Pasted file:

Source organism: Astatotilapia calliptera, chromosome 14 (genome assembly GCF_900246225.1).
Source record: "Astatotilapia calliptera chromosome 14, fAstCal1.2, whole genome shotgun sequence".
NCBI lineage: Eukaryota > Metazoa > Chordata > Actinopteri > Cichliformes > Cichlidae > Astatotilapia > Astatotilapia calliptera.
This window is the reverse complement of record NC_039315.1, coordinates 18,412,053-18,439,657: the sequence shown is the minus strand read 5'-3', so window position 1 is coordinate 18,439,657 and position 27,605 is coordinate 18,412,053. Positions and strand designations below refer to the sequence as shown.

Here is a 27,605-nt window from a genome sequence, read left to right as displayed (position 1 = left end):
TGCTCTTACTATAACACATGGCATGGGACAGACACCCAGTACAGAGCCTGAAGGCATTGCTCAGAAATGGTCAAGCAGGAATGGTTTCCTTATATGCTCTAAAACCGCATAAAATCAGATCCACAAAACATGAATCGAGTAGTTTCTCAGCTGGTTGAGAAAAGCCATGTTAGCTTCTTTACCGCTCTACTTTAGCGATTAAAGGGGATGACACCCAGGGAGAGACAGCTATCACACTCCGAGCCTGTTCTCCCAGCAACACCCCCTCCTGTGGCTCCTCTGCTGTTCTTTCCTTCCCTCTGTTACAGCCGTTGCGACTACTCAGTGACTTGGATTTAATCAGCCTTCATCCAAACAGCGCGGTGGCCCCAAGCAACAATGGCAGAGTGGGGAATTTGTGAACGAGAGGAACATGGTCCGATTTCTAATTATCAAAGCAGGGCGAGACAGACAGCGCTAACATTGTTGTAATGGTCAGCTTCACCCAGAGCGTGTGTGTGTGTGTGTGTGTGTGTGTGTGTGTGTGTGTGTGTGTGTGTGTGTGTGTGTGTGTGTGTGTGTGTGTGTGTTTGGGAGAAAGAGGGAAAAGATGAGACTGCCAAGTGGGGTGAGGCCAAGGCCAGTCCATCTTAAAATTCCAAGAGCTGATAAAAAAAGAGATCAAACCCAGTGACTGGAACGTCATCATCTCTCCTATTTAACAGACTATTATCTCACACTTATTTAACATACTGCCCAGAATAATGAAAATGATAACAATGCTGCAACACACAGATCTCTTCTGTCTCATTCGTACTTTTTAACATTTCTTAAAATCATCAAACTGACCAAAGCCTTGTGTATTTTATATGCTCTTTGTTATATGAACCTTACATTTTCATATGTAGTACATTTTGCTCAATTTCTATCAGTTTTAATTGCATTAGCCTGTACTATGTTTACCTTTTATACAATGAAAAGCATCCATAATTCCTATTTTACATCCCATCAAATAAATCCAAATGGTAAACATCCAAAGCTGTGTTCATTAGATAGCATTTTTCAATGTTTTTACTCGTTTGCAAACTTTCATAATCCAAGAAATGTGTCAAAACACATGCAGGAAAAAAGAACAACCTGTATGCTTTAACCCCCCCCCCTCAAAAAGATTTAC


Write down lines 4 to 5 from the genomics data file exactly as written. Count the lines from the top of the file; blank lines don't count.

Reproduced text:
This window is the reverse complement of record NC_039315.1, coordinates 18,412,053-18,439,657: the sequence shown is the minus strand read 5'-3', so window position 1 is coordinate 18,439,657 and position 27,605 is coordinate 18,412,053. Positions and strand designations below refer to the sequence as shown.

Here is a 27,605-nt window from a genome sequence, read left to right as displayed (position 1 = left end):